Saturday, December 17, 2011

Taming the Leeboard

A leeboard at monohull speeds doesn't make much spray, but at multihull speeds can throw up enough spray to get you wet if you're hiked out above and behind it.  While you want a blunt radiused leading edge below the waterline, this is not ideal at the water/air interface.  
So I've reshaped the leading edge at the waterline area to a sharp knife edge.
Sailing tests yesterday revealed a vast improvement with the board making no fuss at the leading edge.  You can still get splashed going into a steep chop where the water hits the upper part of the board, but the improvement in smoother conditions is well worth the modification. 
This will work with rudders too although the spray from it will normally stay aft of the crew.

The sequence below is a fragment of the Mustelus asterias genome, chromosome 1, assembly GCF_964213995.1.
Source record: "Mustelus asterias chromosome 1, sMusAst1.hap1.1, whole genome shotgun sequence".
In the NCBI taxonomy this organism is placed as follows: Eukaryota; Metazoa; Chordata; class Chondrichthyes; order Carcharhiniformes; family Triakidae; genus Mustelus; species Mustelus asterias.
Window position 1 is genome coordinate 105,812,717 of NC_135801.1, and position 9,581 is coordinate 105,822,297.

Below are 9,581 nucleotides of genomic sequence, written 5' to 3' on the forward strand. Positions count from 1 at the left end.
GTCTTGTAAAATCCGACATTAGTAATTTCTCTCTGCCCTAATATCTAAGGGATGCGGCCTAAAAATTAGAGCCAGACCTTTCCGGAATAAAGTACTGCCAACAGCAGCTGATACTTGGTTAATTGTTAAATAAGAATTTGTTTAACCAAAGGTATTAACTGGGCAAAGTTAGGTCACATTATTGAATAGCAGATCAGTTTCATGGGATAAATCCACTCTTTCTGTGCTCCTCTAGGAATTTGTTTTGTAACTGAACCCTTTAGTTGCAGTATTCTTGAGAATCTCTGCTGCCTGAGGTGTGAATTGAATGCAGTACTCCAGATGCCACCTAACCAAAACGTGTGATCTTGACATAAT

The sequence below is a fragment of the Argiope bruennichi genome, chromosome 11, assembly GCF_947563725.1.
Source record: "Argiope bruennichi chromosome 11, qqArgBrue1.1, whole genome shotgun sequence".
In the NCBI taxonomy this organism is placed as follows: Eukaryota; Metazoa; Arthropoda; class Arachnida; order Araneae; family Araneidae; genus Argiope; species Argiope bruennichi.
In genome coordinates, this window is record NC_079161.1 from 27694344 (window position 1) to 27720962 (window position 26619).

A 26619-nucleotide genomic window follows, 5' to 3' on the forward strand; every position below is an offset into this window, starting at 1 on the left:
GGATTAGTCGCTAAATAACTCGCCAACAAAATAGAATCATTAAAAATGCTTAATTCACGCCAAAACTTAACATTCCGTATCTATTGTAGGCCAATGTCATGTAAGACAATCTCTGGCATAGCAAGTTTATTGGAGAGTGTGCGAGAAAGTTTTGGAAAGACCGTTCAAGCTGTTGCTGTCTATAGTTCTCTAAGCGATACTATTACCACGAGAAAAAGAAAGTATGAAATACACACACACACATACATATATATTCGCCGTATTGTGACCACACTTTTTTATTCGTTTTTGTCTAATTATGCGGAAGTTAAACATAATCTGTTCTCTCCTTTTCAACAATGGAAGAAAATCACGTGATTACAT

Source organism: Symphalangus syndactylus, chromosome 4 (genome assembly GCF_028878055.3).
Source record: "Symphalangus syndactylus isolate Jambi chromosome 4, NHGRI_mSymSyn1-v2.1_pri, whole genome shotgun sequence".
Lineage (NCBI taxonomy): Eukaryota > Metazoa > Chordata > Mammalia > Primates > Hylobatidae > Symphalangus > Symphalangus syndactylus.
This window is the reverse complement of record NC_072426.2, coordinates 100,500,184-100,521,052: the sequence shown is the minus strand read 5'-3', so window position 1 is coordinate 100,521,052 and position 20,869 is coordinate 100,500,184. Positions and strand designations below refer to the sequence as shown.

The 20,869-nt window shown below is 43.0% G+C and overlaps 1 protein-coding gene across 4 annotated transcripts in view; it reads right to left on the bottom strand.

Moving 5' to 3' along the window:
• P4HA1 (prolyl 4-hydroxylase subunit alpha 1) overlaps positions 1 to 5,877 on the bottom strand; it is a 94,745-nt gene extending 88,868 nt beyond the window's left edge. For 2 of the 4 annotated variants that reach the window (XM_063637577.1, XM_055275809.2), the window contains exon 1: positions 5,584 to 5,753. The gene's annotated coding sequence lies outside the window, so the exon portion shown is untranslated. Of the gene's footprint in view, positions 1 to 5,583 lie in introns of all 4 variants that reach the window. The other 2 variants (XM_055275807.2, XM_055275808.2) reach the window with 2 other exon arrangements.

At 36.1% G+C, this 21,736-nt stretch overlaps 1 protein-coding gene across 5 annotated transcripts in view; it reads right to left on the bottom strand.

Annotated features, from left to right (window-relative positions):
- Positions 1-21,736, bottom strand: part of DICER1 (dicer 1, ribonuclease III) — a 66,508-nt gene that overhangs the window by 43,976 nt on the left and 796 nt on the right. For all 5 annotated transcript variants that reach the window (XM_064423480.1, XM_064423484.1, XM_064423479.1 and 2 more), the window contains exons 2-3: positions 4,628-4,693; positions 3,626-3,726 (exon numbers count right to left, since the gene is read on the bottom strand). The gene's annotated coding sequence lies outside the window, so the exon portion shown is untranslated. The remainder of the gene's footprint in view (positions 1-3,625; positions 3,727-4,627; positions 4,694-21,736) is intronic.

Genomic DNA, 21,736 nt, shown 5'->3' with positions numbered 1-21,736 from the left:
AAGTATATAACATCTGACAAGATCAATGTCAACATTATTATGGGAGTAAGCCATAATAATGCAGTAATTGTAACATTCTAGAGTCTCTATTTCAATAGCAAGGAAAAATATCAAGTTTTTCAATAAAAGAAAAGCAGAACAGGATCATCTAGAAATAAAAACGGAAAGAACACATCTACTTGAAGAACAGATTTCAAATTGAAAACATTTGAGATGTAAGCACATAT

The red line represents the basic NACA0010 foil shape commonly used on daggerboards and keels.  The black line shows the removal of material to produce a more "wave piercing" shape at the waterline.

Sunday, December 11, 2011

Ghana Wa'apa

Christopher Collins has built and is sailing his Wa'apa in Ghana, West Africa.  The ama is inflatable and most of the spars are bamboo.

He is using a double lug shunting rig.  You can see more photos on his blog:

Monday, December 5, 2011

Another Amazing Episode of what it's all about

Chris Grill continues on down the Mexican coast:
If this doesn't give you sweaty palms, nothing will.

Thursday, December 1, 2011

Rolling and Furling

I've refitted my Ulua trailer with rollers to take the Va'a Motu.  It passed the 65 mph test with no wobbles.

I had to build support brackets for each crossbeam to make it secure for rough roads.

With the weather still not that great for sailing, I was inspired by this article to build a roller furling setup for an old jib I had.  Cheap and works great. 
If I want still more power, I could always put on a bowsprit and a roller furling gennaker :-)